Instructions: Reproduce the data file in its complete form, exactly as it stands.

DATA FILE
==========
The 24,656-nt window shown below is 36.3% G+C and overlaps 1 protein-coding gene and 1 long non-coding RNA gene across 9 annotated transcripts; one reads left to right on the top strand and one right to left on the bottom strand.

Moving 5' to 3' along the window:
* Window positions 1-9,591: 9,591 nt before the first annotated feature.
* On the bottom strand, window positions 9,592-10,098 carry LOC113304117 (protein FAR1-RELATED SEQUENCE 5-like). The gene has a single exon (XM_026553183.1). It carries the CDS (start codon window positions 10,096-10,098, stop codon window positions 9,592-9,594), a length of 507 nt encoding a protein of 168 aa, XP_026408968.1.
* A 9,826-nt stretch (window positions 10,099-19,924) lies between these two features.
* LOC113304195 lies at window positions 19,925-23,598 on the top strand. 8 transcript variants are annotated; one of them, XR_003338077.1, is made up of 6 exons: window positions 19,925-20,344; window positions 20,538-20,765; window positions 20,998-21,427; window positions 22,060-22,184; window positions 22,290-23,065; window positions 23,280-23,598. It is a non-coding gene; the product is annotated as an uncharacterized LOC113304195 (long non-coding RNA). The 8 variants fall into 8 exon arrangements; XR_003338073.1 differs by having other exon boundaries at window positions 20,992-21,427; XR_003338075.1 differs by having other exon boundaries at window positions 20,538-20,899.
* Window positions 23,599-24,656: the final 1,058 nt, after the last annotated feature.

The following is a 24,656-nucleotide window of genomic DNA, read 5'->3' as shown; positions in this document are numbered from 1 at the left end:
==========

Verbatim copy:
The 24,656-nt window shown below is 36.3% G+C and overlaps 1 protein-coding gene and 1 long non-coding RNA gene across 9 annotated transcripts; one reads left to right on the top strand and one right to left on the bottom strand.

Moving 5' to 3' along the window:
* Window positions 1-9,591: 9,591 nt before the first annotated feature.
* On the bottom strand, window positions 9,592-10,098 carry LOC113304117 (protein FAR1-RELATED SEQUENCE 5-like). The gene has a single exon (XM_026553183.1). It carries the CDS (start codon window positions 10,096-10,098, stop codon window positions 9,592-9,594), a length of 507 nt encoding a protein of 168 aa, XP_026408968.1.
* A 9,826-nt stretch (window positions 10,099-19,924) lies between these two features.
* LOC113304195 lies at window positions 19,925-23,598 on the top strand. 8 transcript variants are annotated; one of them, XR_003338077.1, is made up of 6 exons: window positions 19,925-20,344; window positions 20,538-20,765; window positions 20,998-21,427; window positions 22,060-22,184; window positions 22,290-23,065; window positions 23,280-23,598. It is a non-coding gene; the product is annotated as an uncharacterized LOC113304195 (long non-coding RNA). The 8 variants fall into 8 exon arrangements; XR_003338073.1 differs by having other exon boundaries at window positions 20,992-21,427; XR_003338075.1 differs by having other exon boundaries at window positions 20,538-20,899.
* Window positions 23,599-24,656: the final 1,058 nt, after the last annotated feature.

The following is a 24,656-nucleotide window of genomic DNA, read 5'->3' as shown; positions in this document are numbered from 1 at the left end: